The science of sustainable seafood, explained

Climate change is the largest threat to ocean life

Local populations of marine animals are more vulnerable to global warming-induced extinction than terrestrial animals, showed new research published in Nature. The paper’s conclusions suggest that stopping ocean warming by mitigating carbon emissions is the most important action to protect biodiversity in the ocean. Though climate change also makes land animals more vulnerable to extinction, their biggest threat remains deforestation/habitat loss.

In this post, I’ll explain the research and what it means for conservation.

Pinsky et al. 2019

With the global average temperature increasing bit by bit, climate change appears to creep along. But, this ‘slow creep’ is really extreme temperatures that push up the average and create chaos during hotter heat waves. Higher extreme temperatures are the most common climate change-related cause of death in the animal kingdom (humans included). Understanding the maximum temperature an animal can experience and how close that animal lives to the edge of its temperature range is important data that would help predict species’ vulnerability to rising temperatures. A species at the edge of its temperature range could be living comfortably for most of the year, but an extreme heat wave beyond its maximum temperature would kill it unless the animal can find refuge from the heat. On land, these refugia could be shaded areas under trees or rocks; in the ocean, refugia are colder (deeper) water.  

Researchers, led by Malin Pinsky, measured the maximum temperature of over 400 cold-blooded animals (both terrestrial and aquatic). Humans are warm-blooded, we regulate our internal body temperature by burning calories for warmth and sweating to cool down; our maximum temperature is somewhere around 41° C or ~106° F. However, the internal temperature of cold-blooded animals is determined by their surrounding temperature so heat waves beyond an animal’s maximum temperature would kill them.

Once the maximum temperature of the animals was measured, the scientists mapped how close those animals were, geographically, to the limit of their temperature range. Finally, using climate and extreme temperature modelling, the researchers were able to determine which populations are most vulnerable to dying due to rising extreme temperatures.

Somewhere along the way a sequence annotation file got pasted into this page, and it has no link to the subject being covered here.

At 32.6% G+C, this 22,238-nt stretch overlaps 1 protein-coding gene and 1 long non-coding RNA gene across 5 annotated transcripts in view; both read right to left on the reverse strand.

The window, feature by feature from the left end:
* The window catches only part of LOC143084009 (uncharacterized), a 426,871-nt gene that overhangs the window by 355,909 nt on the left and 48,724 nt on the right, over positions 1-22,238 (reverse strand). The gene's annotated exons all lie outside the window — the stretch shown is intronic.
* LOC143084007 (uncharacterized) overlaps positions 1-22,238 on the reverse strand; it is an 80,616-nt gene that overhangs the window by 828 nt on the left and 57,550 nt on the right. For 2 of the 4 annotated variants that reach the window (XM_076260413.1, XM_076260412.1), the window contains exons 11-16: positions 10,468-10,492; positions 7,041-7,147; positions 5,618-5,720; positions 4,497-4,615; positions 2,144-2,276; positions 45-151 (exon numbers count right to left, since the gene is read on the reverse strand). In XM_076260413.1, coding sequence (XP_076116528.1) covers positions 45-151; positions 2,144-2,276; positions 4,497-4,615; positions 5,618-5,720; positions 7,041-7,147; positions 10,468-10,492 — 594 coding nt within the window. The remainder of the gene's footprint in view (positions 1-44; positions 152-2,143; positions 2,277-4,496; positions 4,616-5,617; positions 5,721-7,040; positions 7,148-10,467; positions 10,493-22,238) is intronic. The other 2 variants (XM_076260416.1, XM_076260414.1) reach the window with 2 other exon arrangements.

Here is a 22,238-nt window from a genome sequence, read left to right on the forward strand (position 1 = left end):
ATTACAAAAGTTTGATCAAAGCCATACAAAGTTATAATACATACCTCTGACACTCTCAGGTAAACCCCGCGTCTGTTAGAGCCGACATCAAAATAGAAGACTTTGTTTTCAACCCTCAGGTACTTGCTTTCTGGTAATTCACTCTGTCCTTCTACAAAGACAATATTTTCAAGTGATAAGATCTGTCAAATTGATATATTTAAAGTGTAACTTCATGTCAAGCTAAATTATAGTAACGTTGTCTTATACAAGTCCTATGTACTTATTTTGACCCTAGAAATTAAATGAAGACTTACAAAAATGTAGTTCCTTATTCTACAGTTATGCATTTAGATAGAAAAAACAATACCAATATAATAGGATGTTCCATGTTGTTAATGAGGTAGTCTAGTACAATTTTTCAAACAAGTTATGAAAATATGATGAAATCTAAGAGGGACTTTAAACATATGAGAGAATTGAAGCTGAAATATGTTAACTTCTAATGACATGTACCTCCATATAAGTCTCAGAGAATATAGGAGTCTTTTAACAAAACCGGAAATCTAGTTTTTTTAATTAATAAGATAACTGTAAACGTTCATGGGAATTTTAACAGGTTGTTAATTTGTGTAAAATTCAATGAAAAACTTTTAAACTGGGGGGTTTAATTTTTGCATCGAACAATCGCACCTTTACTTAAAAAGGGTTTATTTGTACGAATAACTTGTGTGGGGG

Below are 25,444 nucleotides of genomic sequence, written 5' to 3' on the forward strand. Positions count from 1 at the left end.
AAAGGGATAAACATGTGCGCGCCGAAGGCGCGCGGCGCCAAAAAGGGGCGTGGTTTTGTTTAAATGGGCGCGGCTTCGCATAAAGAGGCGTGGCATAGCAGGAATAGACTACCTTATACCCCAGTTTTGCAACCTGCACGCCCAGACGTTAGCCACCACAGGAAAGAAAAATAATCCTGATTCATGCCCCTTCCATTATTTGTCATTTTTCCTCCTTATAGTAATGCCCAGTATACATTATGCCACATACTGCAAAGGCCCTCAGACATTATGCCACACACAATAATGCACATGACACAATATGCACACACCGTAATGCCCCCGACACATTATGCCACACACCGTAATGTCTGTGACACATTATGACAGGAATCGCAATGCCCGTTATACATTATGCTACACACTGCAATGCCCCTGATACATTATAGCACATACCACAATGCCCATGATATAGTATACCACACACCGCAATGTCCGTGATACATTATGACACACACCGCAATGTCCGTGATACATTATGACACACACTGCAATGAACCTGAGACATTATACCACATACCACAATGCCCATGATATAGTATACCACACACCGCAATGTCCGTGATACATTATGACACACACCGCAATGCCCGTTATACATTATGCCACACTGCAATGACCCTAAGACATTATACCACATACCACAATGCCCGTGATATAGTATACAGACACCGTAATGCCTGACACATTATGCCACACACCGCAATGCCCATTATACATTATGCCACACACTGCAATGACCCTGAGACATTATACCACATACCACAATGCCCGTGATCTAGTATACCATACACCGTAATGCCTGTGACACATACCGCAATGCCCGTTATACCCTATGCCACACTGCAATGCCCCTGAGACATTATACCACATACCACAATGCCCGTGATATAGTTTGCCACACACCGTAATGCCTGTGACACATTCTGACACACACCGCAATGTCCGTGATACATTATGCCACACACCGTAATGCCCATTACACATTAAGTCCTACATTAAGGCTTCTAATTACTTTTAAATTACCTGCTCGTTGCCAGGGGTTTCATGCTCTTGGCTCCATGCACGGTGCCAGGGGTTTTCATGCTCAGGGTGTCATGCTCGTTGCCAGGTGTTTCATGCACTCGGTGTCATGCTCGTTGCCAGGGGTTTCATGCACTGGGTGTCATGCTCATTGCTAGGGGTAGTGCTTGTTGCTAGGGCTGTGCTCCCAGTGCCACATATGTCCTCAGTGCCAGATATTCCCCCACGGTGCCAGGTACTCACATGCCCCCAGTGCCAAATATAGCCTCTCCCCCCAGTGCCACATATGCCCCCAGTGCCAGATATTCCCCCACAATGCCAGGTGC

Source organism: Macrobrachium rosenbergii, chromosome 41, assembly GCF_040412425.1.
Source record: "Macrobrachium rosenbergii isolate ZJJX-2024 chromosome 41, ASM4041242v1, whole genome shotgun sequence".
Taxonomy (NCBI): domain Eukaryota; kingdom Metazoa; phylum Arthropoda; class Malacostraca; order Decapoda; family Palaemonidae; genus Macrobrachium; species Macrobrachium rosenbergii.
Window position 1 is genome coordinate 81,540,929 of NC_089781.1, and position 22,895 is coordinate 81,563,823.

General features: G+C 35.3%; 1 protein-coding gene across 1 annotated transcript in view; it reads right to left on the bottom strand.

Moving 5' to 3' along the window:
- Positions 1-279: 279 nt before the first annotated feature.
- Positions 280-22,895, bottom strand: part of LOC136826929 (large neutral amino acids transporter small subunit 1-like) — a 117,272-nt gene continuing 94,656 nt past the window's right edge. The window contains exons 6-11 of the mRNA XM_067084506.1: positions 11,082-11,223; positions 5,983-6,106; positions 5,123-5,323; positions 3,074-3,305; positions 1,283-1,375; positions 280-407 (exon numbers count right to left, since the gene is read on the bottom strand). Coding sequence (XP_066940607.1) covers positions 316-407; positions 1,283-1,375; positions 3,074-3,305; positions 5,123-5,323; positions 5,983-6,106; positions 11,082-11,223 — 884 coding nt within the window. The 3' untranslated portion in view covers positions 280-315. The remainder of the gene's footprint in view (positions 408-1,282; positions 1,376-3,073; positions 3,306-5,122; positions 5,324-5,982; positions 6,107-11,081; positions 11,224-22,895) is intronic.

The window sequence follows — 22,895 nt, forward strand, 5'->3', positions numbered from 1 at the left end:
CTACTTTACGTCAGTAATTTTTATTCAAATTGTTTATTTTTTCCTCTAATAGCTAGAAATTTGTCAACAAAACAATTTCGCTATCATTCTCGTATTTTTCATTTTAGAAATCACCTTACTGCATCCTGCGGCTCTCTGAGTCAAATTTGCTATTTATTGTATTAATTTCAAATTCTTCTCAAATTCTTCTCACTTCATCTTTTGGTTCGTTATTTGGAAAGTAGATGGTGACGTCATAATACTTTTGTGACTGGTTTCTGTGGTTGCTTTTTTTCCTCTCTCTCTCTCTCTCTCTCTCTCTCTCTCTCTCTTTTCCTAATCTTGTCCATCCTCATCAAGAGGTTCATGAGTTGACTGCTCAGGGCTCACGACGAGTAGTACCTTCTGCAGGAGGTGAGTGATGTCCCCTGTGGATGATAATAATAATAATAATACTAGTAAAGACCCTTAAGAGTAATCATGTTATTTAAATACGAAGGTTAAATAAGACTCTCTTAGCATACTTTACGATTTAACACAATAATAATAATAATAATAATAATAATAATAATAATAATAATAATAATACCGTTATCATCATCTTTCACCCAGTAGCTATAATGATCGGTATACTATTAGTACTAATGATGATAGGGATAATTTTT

Trouble for fish

The results of the study show that the most vulnerable populations of animals on Earth are terrestrial animals without access to refugia. Fortunately, refugia (e.g. shade) are relatively easy to find on land, so the number of animal populations vulnerable in this way is fairly low.

But when refugia are taken into account, the results show that many marine populations are highly vulnerable to local extinction caused by extreme water temperature, much more so than terrestrial animals with access to refugia. Ocean animals are highly vulnerable to climate change because refugia in the ocean means finding cooler water, not an easy task.

There are two ways to find cooler water in the ocean—go deeper or move towards the poles. Going deeper is easy for pelagic fish like tuna, but bottom-dwelling fish who already live in the deepest part of their ecosystem are in trouble. They could migrate towards the poles to find cooler water, but necessary habitat may not exist and if they could survive, they would likely experience increased resource competition from unfamiliar animals that already live there.

The results of the paper also show that the most vulnerable fish populations are those living closest to the equator where the dominant ecosystems are coral reefs. Since coral reefs cannot move with the fish and only exist in shallow water, many fish reliant on the ecosystem could perish due to climate change (to say nothing of the coral itself, also highly vulnerable to warm water).

How should conservation respond?

This paper furthers evidence that extreme water temperature (and climate change in general), is the biggest threat to marine biodiversity. Frankly, no other ocean issue comes close to the potential scale of devastation wrought by excess carbon dioxide in the atmosphere.

With carbon emissions permeating every aspect of global humanity, curbing emissions to save species seems bleak, but optimism can be found in knowing exactly what needs to be done to save marine life: reduce excess carbon in the atmosphere.

Ending overfishing will help species adapt and deal with climate change. Unfortunately, typical ocean conservation measures like marine protected areas do nothing to stop climate change. We need better fishery management to address overfishing, but large-scale carbon mitigation will come from policy and institutional change that environmental NGOs, activists, and politicians need to work towards. You have input on policy and institutional change with your vote. Register to vote in the U.S., here. On an individual level, the best thing you can do to reduce emissions is watch your diet.

Picture of Max Mossler

Max Mossler

Max is the managing editor at Sustainable Fisheries UW.

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